Philippine Inheritance Laws for Foreigners, Filipinos and Dual Citizens
If you have inherited Philippine property, then you may want to know what Philippine inheritance laws are applicable in your situation.
Some common situations are:
- You are/became a US citizen and inherited from Filipino parents/relatives who passed away in the Philippines
- You are a Filipino who inherited from former Filipinos/foreigners who passed away abroad
- You are a Filipino who inherited from Filipinos
If this describes you, below are the legal and practical considerations that you need to consider before claiming your inheritance.
For a step by step discussion on what you need to claim your inheritance when there is no will, then go to: How to transfer land title to heirs in the Philippines (Extrajudicial Settlement).
- First read this
- No 1 – How does the deceased’s citizenship affect inheritance?
- No 2 – If there is a will, you will need a copy
- No 3 – If there is a will, you will need to go through probate
- No 4 – How does the citizenship of the heirs affect inheritance?
- No 5 – What asset documents will you need?
- No 6 – What happens when the owner listed on the Title/Stock Certificate is not the deceased?
- No 7 – Now what do I do?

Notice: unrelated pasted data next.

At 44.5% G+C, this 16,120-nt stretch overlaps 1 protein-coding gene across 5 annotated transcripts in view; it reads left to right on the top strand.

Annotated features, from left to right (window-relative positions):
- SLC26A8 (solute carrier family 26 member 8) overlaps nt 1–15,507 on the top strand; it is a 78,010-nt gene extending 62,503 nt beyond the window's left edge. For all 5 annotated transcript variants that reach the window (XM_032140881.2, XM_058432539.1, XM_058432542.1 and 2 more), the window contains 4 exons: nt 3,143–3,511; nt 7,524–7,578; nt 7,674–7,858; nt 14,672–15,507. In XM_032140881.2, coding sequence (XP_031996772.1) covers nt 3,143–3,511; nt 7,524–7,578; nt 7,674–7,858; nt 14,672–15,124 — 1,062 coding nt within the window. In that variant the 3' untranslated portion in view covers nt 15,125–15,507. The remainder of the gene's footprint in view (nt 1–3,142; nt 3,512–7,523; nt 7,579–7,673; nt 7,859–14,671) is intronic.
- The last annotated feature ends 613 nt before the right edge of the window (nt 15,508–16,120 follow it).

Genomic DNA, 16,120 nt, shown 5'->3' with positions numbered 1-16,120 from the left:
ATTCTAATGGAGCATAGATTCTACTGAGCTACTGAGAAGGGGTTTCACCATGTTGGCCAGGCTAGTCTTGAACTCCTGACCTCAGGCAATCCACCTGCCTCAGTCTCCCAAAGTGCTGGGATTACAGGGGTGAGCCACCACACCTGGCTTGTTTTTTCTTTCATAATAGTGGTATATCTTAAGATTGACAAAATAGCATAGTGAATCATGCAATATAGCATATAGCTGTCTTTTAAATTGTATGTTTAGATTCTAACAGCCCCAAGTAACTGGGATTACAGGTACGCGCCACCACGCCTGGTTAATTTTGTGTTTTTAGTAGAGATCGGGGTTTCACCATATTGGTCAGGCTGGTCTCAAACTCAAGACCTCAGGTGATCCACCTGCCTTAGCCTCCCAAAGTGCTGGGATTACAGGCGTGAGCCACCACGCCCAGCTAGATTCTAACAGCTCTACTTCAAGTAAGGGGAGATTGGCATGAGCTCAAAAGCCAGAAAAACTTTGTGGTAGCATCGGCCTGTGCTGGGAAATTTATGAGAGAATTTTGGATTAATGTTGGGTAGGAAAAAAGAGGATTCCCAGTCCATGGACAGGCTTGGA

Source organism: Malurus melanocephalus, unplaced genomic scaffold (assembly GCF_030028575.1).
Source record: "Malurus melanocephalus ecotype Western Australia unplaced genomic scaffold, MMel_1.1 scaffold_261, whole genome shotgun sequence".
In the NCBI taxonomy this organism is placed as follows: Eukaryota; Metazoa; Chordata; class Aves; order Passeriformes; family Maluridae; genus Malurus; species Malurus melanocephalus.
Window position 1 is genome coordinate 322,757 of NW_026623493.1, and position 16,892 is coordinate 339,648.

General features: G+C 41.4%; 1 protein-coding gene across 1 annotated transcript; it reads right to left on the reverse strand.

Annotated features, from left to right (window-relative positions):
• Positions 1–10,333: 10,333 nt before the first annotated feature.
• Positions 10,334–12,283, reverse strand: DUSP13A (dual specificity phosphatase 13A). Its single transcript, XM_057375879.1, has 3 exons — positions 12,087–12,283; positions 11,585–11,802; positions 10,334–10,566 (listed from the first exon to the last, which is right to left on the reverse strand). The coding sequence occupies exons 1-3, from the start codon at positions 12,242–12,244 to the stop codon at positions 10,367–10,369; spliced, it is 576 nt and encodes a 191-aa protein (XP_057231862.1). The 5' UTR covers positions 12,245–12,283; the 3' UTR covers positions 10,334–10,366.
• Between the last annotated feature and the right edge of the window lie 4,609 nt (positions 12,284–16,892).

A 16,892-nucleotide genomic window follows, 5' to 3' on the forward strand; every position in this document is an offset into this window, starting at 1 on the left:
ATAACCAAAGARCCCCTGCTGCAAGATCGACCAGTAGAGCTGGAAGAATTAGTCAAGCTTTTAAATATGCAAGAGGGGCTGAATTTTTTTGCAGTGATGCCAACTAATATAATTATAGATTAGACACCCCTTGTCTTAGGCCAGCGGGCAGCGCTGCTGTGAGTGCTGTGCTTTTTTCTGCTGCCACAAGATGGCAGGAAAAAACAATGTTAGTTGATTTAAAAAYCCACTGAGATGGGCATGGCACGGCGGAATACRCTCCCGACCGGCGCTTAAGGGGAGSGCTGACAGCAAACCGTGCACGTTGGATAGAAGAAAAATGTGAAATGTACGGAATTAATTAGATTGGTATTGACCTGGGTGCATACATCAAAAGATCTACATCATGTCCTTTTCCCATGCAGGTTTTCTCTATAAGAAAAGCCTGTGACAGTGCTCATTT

First read this
The discussion below clarifies the most important considerations when dealing with Philippine inheritances.
But in general, what you need to know is this:
- If the deceased is a foreigner, then his laws apply to the inheritance. So, if he is from the US, then US law will apply. However, if the property is in the Philippines, you will need to work with the courts and other Philippine government organizations to distribute the estate.
- If the deceased is Filipino, then Philippine laws on wills and compulsory heirs must be obeyed (this is for both estates with wills and estates without wills).
- If there is a will, you will need a copy and it should follow the deceased’s national law on wills.
- If there is a will, it will have to be brought to court.
- If the heirs are foreigners, they cannot receive Philippine land inheritances through a will. They can inherit Philippine land if there is no will.
- You will need to gather documents proving the ownership of the property/stock. If the property/stock is in someone else’s (i.e. grandfather’s, uncle’s) name, then that estate must first be settled.
These main points are further discussed below.
There can be complications based on your particular situation, so I have written in detail about each of these items to address common issues that frequently occur.
No 1 – How does the deceased’s citizenship affect inheritance?
The deceased’s citizenship determines what inheritance laws will be followed.
- If the deceased is foreign, then the foreign inheritance laws will dictate how the will is to be probated and who the heirs are. The foreigner’s Philippine properties can be transferred to the new heirs following Philippine probate in cases where there is a will.
- If the deceased is a Filipino/dual citizen, then Philippine inheritance laws on wills, compulsory heirs and other inheritance matters will apply.
What are some of the most significant Philippine inheritance laws?
Those that deal with wills and compulsory heirs.
If you have inherited from a Filipino/dual citizen, then the estate must comply with applicable rules below:
First, there are rules about the form of the will.